Welsh slate mines nominated for world heritage status

Welsh area known as the ‘capital’ of the country’s slate mines and quarries is nominated for world heritage status

  • The Slate Landscape could be ranked alongside Stonehenge and Grand Canyon
  • It will become the UK’s 33rd Unesco World Heritage Site if successful
  • Site will be reviewed by experts before a Unesco committee meeting in 2021

A landscape in Wales which once provided a third of all slate used for buildings across the globe has been nominated for world heritage status.

The so-called Slate Landscape of Snowdonia could be ranked alongside other Unesco sites such as Stonehenge, the Grand Canyon and Great Wall of China.

The slate mines and quarries of the area ‘roofed the world’ in the 18th and 19th centuries. 

The so-called Slate Landscape of Snowdonia could be ranked alongside other Unesco sites such as Stonehenge, the Grand Canyon and Great Wall of China

The slate mines and quarries around communities such as Blaenau Ffestiniog and Bethesda ‘roofed the world’ in the 18th and 19th centuries

Slate has been quarried in North Wales for more than 1,800 years but it was not until the Industrial Revolution that demand surged.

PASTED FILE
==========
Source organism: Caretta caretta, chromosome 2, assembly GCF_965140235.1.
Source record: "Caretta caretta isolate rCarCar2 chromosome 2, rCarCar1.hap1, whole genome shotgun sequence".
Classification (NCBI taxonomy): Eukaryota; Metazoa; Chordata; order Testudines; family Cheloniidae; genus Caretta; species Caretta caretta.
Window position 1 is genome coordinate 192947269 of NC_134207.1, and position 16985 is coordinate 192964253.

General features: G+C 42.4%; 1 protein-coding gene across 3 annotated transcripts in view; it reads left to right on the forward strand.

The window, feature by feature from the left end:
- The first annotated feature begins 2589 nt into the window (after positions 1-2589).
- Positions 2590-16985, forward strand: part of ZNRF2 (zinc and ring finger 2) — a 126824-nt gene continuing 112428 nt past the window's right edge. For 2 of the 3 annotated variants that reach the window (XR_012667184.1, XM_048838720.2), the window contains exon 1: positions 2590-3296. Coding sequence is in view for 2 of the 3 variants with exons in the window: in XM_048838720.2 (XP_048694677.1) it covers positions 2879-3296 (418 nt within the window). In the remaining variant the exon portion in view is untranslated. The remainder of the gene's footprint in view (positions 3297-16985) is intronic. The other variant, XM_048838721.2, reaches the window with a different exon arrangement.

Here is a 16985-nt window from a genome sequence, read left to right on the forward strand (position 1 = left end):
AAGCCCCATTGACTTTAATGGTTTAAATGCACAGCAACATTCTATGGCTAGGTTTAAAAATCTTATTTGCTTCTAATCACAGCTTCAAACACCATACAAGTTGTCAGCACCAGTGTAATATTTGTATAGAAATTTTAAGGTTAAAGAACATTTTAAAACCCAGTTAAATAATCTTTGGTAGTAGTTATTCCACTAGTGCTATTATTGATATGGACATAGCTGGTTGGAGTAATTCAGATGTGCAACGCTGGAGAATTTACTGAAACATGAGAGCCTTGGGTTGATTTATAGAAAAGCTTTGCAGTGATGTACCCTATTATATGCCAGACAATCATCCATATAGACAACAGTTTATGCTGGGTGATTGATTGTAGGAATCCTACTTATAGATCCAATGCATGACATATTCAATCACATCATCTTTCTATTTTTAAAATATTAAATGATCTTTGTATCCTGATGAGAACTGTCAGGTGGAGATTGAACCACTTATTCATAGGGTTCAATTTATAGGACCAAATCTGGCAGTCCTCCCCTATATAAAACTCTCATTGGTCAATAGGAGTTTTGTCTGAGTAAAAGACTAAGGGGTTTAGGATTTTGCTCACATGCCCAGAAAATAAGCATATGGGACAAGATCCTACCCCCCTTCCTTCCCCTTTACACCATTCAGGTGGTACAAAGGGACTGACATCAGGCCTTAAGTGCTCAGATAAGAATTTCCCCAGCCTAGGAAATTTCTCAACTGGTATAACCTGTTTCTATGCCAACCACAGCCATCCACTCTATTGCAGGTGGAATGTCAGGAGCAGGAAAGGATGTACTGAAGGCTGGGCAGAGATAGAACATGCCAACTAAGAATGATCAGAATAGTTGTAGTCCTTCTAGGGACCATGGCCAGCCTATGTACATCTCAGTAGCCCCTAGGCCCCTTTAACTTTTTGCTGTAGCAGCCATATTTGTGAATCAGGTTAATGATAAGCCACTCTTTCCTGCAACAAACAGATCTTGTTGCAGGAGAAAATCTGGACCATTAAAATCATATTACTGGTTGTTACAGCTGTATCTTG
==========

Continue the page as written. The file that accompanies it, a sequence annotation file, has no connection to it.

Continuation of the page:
By the 1890s around 17,000 people were employed in the industry, mining 485,000 tons of slate a year.

The landscape includes seven quarries and mines around communities such as Blaenau Ffestiniog and Bethesda. 

Some quarries still operate.

If successful, the Slate Landscape will become the UK’s 33rd Unesco World Heritage Site, and the fourth in Wales

The site will be reviewed by experts before being considered at a Unesco committee meeting in 2021

If successful, the Slate Landscape will become the UK’s 33rd Unesco World Heritage Site, and the fourth in Wales.

Welsh heritage minister Helen Whately hailed ‘the incredible slate landscape’ after submitting a formal nomination. 

The site will be reviewed by experts before being considered at a Unesco committee meeting in 2021. 

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